Here, Senisais' broken hand undoubtedly constitutes a serious injury. A medical need is serious if it is "life threatening or poses a risk of needless pain or lingering disability if not treated at once." Davis v. Jones, 936 F.2d 971, 972 (7th Cir. 1991). Specifically, the Seventh Circuit has held that a broken hand is a serious injury, and permanent harm or a 'lingering disability' could result absent proper evaluation, possible realignment, and treatment. Murphy v. Walker, 51 F.3d 714, 720 (7th Cir. 1995).
Accordingly, the court turns its inquiry to whether defendants acted with deliberate indifference to Senisais' broken hand. Funk contends in his motion to dismiss that Senisais' disagreement with the medical care provided is not, without more, a sufficient basis to indicate that he acted with deliberate indifference. While caselaw clearly supports Funk's contention, see e.g. Snipes v. DeTella, 95 F.3d 586, No. 94-2313, slip op. at 8 (7th Cir. Sept. 9, 1996), this argument misses the point. The crux of Senisais' complaint is that defendant delayed medical treatment for a nine-day period that resulted in substantial harm; it is not a dispute regarding the course of treatment he received.
It is reasonable to infer from the complaint that Funk's failure to provide or otherwise procure competent medical aid for nine days suggests that he acted with deliberate indifference. The mere fact of delay in providing medical care is not per se evidence of deliberate indifference. Murphy v. Walker, 51 F.3d 714, 717 (7th Cir. 1995). Rather, to establish a constitutional violation, a plaintiff must demonstrate that he suffered "substantial harm" as a result of a delay in receiving medical care. Thomas v. Pate, 493 F.2d 151, 158 (7th Cir.), cert. denied, 419 U.S. 879, 42 L. Ed. 2d 119, 95 S. Ct. 143 (1974), vacated on other grounds; Anderson-El v. O'Keefe, 897 F. Supp. 1093, 1097 (N.D.Ill. 1995). Here, Senisais specifically alleges that the delay in medical care resulted in substantial harm. Senisais fell and injured his hand on November 20, 1994. Although his hand was twice diagnosed as broken on the day of the accident, an additional nine days passed before his hand was properly set in a cast on November 29, 1994. Senisais describes numerous requests for assistance in which he complained of the pain. Significantly, Senisais also alleges that he has a knot on the middle of his right hand and suffers pain where the knot is located. Senisais adds that doctors "should have known that a broken bone needs to be set and casted within a short period of time to make sure the bone is setting in the right place before the bone startes [sic] to mend togeather [sic]. To which the petitioner contends was not done for 9 days after the bone was broken. Therefore it is the petitioners contention that there was very much delibert indifference in the treatment of the petitioners right hand." The court agrees. A reasonable doctor, such as Funk, should have recognized the need for proper treatment without delay. See Murphy, 51 F.3d at 720 ("In the vast majority of instances, any reasonable officer ought to conclude that a broken hand is a serious injury and that a cast is necessary"). Construing the allegations in the light most favorably to Senisais, the court cannot conclude beyond doubt that Senisais can prove no set of facts in support of his claim. Accordingly, the court denies Funk's motion to dismiss.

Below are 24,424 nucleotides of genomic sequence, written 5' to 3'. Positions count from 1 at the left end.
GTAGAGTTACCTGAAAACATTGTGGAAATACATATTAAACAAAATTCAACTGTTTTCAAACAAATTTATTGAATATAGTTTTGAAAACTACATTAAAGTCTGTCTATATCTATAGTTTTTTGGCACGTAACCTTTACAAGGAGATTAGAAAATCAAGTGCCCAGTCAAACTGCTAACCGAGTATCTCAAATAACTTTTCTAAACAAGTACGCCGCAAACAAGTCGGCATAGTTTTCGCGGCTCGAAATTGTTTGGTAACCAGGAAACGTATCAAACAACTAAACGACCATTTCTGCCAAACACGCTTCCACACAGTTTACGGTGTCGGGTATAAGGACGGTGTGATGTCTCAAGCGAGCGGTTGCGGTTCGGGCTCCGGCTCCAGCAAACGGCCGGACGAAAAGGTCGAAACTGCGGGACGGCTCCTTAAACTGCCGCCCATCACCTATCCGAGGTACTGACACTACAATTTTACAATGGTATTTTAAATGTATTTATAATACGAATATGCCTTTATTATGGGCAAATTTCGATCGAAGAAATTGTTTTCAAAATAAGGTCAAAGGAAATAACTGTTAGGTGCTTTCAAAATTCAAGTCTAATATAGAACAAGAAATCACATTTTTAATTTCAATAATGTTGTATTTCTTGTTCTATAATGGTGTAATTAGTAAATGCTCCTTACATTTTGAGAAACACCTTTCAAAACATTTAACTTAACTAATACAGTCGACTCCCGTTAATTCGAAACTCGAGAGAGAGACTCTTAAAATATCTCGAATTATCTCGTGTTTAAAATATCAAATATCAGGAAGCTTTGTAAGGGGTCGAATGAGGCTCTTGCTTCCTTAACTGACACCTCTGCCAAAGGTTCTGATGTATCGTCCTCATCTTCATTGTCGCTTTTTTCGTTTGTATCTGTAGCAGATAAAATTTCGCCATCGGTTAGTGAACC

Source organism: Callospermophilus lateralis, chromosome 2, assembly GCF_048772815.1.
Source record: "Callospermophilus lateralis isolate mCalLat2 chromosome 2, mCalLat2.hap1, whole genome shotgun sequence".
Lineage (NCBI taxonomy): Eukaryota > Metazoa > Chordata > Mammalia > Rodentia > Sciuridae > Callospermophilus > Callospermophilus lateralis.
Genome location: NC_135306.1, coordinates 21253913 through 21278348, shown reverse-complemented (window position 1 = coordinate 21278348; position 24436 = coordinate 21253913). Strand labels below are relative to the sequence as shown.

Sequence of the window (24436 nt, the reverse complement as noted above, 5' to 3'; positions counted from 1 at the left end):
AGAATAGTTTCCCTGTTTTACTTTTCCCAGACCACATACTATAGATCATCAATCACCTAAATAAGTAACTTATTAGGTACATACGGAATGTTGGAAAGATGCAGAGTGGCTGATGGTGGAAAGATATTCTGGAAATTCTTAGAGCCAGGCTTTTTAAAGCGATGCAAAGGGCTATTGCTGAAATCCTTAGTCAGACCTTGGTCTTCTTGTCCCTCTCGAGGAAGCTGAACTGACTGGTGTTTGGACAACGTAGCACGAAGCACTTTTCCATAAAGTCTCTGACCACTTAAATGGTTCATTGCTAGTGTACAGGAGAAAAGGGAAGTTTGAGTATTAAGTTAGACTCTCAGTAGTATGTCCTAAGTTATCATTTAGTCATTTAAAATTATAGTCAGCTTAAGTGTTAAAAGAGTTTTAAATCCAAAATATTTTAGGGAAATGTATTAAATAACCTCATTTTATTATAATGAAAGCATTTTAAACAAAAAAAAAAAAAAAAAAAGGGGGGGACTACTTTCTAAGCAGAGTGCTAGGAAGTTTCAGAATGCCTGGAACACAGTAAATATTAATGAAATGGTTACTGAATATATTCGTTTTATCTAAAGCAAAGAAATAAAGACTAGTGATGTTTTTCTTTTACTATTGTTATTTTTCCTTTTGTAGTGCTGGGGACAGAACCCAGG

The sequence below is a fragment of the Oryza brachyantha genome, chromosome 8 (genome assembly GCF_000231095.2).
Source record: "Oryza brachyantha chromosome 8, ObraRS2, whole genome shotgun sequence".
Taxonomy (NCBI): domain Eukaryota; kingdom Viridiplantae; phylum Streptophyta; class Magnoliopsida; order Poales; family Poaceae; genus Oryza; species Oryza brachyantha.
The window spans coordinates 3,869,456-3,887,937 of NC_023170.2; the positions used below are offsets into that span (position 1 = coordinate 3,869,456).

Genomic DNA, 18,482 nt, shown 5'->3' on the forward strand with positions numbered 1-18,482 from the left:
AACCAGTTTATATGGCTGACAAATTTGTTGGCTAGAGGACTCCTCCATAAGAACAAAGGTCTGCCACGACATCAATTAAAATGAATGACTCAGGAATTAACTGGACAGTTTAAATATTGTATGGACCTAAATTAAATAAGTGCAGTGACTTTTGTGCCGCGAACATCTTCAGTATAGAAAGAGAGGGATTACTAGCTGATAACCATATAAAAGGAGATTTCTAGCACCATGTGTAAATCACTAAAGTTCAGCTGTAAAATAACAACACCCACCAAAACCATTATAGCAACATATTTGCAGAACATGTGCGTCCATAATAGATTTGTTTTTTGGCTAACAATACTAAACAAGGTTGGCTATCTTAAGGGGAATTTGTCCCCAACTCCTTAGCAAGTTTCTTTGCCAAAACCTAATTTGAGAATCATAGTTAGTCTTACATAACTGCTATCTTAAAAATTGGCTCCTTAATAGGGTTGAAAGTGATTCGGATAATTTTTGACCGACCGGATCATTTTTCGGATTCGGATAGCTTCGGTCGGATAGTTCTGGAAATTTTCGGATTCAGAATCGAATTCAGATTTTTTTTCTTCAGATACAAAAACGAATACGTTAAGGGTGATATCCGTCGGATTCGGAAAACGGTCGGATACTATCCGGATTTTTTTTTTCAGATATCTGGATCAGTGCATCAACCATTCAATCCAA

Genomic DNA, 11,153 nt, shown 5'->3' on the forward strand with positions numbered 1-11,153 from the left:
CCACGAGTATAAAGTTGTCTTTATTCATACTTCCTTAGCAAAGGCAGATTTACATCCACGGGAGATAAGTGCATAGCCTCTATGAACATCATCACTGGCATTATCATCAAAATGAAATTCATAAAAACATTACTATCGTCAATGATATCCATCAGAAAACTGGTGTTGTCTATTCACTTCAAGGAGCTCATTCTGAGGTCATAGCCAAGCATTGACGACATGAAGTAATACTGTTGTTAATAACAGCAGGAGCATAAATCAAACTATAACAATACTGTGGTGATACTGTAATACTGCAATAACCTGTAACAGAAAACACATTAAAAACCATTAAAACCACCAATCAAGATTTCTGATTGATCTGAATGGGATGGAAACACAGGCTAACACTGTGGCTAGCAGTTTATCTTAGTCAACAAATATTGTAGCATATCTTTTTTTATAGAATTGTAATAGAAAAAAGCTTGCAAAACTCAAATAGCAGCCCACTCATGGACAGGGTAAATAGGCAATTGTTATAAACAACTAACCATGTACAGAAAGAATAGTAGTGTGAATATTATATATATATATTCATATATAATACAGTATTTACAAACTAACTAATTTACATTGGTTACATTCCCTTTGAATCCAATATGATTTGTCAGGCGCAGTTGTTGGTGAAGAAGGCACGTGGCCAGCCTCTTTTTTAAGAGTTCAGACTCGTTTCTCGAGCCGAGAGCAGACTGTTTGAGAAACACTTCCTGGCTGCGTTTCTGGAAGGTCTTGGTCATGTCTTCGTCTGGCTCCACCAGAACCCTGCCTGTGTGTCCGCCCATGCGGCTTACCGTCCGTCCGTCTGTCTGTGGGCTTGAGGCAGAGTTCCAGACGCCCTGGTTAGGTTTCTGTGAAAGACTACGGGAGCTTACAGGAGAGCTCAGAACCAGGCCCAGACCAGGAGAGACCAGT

Moreover, Duffy contends that the allegations in Senisais' complaint do not sufficiently state a claim against him under § 1983. Duffy argues that Senisais failed to specify what Duffy did that was allegedly negligent. Although Senisais' complaint is somewhat general, it clearly includes Duffy as one of the defendants who contributed to his suffering and the permanent disfigurement of his hand and who acted with deliberate indifference to his serious medical needs. The complaint further describes encounters with Duffy in which Senisais' concerns allegedly went unheeded. While the court cannot determine on the limited record whether Duffy's conduct was deliberate or ...